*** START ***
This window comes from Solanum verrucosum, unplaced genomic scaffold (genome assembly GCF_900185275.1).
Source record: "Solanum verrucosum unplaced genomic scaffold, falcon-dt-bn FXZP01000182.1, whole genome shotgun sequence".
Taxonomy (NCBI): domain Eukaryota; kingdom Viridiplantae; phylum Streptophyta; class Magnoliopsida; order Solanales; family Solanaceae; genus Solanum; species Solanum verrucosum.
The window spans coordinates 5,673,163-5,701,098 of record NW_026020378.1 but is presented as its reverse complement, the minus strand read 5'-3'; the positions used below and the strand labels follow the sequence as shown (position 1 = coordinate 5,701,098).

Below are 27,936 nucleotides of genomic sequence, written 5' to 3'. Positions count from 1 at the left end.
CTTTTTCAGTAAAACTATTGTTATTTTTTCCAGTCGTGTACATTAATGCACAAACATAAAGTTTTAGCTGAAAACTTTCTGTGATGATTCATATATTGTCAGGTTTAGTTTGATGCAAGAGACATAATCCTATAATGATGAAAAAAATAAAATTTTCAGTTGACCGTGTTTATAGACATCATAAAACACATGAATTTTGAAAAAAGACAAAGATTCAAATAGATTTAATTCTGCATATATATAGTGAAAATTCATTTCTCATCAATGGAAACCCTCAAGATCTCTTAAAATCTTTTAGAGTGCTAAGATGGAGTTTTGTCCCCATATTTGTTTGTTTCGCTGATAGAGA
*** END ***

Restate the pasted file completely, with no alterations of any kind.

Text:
This window comes from Solanum verrucosum, unplaced genomic scaffold (genome assembly GCF_900185275.1).
Source record: "Solanum verrucosum unplaced genomic scaffold, falcon-dt-bn FXZP01000182.1, whole genome shotgun sequence".
Taxonomy (NCBI): domain Eukaryota; kingdom Viridiplantae; phylum Streptophyta; class Magnoliopsida; order Solanales; family Solanaceae; genus Solanum; species Solanum verrucosum.
The window spans coordinates 5,673,163-5,701,098 of record NW_026020378.1 but is presented as its reverse complement, the minus strand read 5'-3'; the positions used below and the strand labels follow the sequence as shown (position 1 = coordinate 5,701,098).

Below are 27,936 nucleotides of genomic sequence, written 5' to 3'. Positions count from 1 at the left end.
CTTTTTCAGTAAAACTATTGTTATTTTTTCCAGTCGTGTACATTAATGCACAAACATAAAGTTTTAGCTGAAAACTTTCTGTGATGATTCATATATTGTCAGGTTTAGTTTGATGCAAGAGACATAATCCTATAATGATGAAAAAAATAAAATTTTCAGTTGACCGTGTTTATAGACATCATAAAACACATGAATTTTGAAAAAAGACAAAGATTCAAATAGATTTAATTCTGCATATATATAGTGAAAATTCATTTCTCATCAATGGAAACCCTCAAGATCTCTTAAAATCTTTTAGAGTGCTAAGATGGAGTTTTGTCCCCATATTTGTTTGTTTCGCTGATAGAGA